CRAFTS are sometimes called "handicrafts," and while sometimes no distinction between the two. Handicraft subtly implies a more useful or non-decorative handmade goods, while crafts may imply items made for entertainment or decoration, often solely as a hobby instead of a trade (associatedcontent.com). But both are works of art.
Hands on International (HOI), whose office is located near Aldevinco Shopping Center, Roxas St., started functioning as a small scale Japan exporter of handcrafted products since June 8, 2006.
Camilo Tan spearheaded in creating the business. Tan used to work in Japan and every time he visits his hometown, Davao city, he would usually bring back native crafts to Japan as gifts to his fellow Filipino and Japanese friends. Then he eventually design his own souvenirs hence the start of Hands on International.
According to Maria Lourdes T. Reviral, HOI manager, establishing a craft shop was not the first business plan of the family. She added that putting up a business center was the first plan but they ended up with Hands on International.
"If you abbreviate Hands on International, you’ll come up with a word 'HOI' which means a shout of awareness or calling everyone to appreciate handcrafted products," Riveral said.
"The name itself suggests that all products are meticulously made by the hands of the Dabawenyos, we would like to promote handmade products," she added.
Quality and design are the pride of the company. They make sure that their products are of good quality and the designs are always new or fresh.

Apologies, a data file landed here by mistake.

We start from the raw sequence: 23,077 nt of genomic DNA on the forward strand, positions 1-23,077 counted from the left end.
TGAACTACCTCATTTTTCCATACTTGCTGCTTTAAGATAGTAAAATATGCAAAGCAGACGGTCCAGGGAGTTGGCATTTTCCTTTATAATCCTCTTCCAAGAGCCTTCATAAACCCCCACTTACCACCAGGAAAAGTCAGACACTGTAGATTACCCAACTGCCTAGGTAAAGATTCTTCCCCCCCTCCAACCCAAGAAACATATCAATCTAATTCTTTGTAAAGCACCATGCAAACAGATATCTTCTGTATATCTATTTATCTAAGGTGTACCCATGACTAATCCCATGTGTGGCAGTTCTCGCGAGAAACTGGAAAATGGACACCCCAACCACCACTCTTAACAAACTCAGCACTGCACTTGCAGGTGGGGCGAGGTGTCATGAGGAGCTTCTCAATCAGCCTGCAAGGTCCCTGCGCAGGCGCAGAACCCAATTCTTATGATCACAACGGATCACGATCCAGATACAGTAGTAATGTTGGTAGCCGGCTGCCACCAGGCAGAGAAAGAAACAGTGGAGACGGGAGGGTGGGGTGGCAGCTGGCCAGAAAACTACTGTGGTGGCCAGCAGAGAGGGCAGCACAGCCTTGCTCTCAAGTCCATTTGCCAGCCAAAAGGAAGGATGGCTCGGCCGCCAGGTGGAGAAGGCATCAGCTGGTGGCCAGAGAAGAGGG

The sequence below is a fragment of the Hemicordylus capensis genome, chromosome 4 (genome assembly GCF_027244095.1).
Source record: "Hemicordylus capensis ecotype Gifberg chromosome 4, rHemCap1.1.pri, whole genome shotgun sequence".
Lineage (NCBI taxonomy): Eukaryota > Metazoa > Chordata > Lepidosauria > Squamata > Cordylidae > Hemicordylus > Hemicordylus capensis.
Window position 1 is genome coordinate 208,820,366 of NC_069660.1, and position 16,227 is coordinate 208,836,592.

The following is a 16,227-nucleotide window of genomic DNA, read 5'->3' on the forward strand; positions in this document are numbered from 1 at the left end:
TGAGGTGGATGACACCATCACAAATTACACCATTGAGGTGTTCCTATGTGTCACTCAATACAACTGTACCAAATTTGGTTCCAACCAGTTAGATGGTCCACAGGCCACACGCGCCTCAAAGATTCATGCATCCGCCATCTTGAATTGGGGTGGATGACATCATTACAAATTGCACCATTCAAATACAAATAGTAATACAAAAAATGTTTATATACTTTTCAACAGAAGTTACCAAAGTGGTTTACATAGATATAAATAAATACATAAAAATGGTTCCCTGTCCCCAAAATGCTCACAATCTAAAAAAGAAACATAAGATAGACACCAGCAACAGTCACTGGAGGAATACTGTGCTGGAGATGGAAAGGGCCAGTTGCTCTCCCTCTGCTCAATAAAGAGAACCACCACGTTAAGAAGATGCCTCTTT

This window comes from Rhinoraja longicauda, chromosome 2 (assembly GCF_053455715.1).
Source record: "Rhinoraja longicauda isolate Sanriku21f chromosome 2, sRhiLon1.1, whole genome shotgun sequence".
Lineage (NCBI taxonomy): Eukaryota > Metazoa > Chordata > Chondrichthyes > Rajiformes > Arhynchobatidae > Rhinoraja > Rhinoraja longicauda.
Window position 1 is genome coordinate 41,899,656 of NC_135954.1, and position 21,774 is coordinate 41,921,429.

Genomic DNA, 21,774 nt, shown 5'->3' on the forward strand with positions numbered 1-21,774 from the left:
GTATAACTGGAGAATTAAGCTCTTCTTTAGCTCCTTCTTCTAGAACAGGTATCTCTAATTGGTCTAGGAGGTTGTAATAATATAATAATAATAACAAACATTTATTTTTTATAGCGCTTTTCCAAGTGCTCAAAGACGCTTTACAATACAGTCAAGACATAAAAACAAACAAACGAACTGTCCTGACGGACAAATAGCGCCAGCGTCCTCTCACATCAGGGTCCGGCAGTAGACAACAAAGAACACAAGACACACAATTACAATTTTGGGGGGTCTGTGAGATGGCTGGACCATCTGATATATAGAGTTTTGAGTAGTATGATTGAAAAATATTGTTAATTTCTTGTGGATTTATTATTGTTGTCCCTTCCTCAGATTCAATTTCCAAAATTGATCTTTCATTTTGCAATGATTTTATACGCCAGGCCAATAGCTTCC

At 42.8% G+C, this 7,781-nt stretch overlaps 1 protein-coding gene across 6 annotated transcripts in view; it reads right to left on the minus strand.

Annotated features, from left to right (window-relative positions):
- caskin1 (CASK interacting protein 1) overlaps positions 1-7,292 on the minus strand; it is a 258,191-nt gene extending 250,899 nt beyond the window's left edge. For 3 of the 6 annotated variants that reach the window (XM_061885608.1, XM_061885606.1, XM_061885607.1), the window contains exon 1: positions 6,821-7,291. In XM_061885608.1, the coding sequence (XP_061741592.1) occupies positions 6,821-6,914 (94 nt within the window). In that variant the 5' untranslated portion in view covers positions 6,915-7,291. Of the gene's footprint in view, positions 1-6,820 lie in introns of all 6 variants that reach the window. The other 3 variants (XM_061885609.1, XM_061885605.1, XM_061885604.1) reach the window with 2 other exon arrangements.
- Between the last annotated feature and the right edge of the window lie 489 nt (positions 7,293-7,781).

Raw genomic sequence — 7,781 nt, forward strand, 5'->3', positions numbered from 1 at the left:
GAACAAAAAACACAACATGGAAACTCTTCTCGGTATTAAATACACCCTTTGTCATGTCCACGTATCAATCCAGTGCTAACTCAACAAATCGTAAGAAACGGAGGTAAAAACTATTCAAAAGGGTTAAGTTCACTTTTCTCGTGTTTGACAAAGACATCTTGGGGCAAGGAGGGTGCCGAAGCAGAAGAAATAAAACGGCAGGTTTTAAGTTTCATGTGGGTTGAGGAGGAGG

"Every year we make new products, so every year new designs," Reviral said.
They export quality handcrafted products with reasonable prices and accepts made to order products for occasions such as wedding, birthday, and christening giveaways, corporate souvenirs and gifts.
They keep on creating original and new products from home decors, fashion accessories, bags, lamps, hand fan, greeting cards, souvenirs and other state-of-the-art artifacts. Most of the products are made of woods which are abundant in the province – Rosewood, Panganton/white wood, gray wood, dark and white bayong, mahogany, sebacao, kamagong, coco, madre cacao and mangga.
Carabao and cow horns are obtained in the slaughter house and are used in designing accessories like necklace, choker, and earrings. They also make bags out of katsa and dagmay cloth from Mati City. They also sell crafts made of shells – lamps and chimes for home décor. Souvenirs like key chain, bookmarks, pencils and letter openers are also available.
With its good quality and innovative designs, HOI products (souvenir items, fashion accessories, home décor) are being supplied to private and government institutions, tourist spots and local restaurants for their decorative and souvenir needs.
"Before ka magput-up og business you have to plan well, positioning, target market is important," Riveral said. "You should have the right knowledge of the business you’re going to put up. Dili na kabalo lang ka magluto pero kung magluto ka lami bah?"
Not only do they sell competitive souvenir items, they also help in preserving and developing the culture of our country, taking pride in work done by one's own hands. Developing culture through handcrafting.